THORPEX Interactive Grand Global Ensemble

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The THORPEX Interactive Grand Global Ensemble (TIGGE) is an implementation of ensemble forecasting for global weather forecasting and is part of THORPEX, an international research programme established in 2003 by the World Meteorological Organization to accelerate improvements in the utility and accuracy of weather forecasts up to two weeks ahead.[1][2]

Research[edit]

TIGGE is a key component of THORPEX, a World Weather Research Programme to accelerate the improvements in the accuracy of 1-day to 2 week high-impact weather forecasts for the benefit of humanity. Centralized archives of ensemble model forecast data, from many international centers, are used to enable extensive data sharing and research.

The Unidata LDM software package is used to transport the ensemble model data from the providers to the archive centers. Currently, the output from the ECMWF, UK Met Office (UKMO), National Centre for Medium Range Weather Forecasting - India (NCMRWF), CMA, Japan Meteorological Agency (JMA), National Centers for Environmental Prediction (NCEP-USA), Meteorological Service of Canada (CMC), Bureau of Meteorology Australia (BOM), Centro de Previsao Tempo e Estudos Climaticos Brazil (CPTEC), Korea Meteorological Administration (KMA), and MeteoFrance (MF) global models, totaling 440 GB/day, is moved at up to 30 GB/hour to NCAR (Realtime Statistics). By requirement the parameter fields, atmospheric levels, and physical units are consistent across all data from the providers and encoded in WMO GRIB-2 format. In contrast, each provider may submit their model output in a resolution they choose.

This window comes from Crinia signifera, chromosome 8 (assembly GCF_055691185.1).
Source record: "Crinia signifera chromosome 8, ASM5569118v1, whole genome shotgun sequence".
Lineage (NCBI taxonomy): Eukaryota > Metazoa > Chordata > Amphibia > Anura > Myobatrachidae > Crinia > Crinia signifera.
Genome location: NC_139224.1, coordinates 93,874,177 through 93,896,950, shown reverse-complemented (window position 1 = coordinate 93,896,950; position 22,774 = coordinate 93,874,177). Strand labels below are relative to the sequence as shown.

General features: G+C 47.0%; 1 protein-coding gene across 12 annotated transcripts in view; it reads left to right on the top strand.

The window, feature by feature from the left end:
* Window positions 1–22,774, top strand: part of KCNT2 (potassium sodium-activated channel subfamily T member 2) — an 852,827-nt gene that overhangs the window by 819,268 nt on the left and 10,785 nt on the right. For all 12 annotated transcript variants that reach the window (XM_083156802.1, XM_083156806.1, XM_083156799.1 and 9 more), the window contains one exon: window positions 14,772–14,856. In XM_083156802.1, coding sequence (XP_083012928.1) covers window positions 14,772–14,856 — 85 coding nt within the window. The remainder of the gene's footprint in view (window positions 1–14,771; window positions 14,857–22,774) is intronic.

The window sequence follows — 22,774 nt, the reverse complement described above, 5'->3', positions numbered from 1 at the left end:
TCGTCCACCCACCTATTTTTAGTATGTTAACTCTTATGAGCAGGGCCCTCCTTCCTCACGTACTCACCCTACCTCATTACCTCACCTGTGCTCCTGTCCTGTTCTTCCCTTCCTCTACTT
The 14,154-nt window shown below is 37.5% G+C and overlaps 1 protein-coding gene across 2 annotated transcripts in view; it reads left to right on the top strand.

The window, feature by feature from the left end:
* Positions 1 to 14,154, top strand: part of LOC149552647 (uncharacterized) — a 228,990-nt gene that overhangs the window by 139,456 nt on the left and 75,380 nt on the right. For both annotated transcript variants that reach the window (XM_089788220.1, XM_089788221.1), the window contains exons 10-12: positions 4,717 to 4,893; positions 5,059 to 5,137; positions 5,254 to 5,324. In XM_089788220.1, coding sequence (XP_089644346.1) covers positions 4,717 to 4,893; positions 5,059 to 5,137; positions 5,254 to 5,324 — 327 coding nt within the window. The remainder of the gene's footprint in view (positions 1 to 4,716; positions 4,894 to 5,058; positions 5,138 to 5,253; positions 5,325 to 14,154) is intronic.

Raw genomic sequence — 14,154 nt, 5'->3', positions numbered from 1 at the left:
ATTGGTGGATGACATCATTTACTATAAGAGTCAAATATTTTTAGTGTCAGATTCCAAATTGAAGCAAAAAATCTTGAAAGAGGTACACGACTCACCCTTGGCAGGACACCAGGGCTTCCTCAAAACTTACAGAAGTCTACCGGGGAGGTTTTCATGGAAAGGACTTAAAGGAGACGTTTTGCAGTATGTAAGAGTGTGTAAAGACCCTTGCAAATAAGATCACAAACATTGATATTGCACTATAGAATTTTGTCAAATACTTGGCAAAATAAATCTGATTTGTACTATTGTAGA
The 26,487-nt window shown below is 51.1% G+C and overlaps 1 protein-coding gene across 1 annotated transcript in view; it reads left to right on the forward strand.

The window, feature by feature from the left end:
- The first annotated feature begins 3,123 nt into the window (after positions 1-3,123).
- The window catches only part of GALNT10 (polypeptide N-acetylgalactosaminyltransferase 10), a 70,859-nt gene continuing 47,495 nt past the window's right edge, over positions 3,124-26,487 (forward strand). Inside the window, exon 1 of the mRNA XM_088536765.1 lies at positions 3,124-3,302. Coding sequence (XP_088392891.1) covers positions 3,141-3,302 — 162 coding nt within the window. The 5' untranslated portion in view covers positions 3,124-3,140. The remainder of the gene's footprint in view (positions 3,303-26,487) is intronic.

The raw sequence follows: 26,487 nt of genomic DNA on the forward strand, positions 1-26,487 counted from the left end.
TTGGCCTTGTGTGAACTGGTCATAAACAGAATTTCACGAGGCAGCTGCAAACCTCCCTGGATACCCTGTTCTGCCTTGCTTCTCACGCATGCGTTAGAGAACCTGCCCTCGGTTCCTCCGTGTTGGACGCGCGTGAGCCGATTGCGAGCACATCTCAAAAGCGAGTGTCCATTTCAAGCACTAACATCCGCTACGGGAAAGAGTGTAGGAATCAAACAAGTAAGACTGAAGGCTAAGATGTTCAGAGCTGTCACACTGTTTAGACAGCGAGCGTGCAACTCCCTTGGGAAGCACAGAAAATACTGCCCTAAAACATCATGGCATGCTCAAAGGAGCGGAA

Data availability[edit]

TIGGE data is available to the public for non-commercial research, with a 48-hour delay after forecast initialization time.

The designated TIGGE archive centre is now at ECMWF via its TIGGE web portal Meteorological Archival and Retrieval System (MARS).[3] It offers fast access to terabytes of data kept online and delayed access to data in the long term archives.

Users can select parameters, grid resolution, and spatial subsets for the most current two-week period. Forecast files are organized by level type (single level, pressure level, potential vorticity level, and potential temperature level), and forecast time-step for a specified model. All ensemble members are included in each forecast file.[4]

History[edit]

Early discussion[edit]

TIGGE appears to have been originally envisaged in the THORPEX International Research Implementation Plan (TIP) whose first draft was released on February 14, 2005.[5] In the plan, TIGGE was viewed as a first step towards a Global Interactive Forecasting System (GIFS) (GIFS has still not been made available to the public). According to the plan: "The initial basic components of TIGGE will be global ensembles run to around 14 days, including those run currently at a number of operational centres." (p. 38)[5]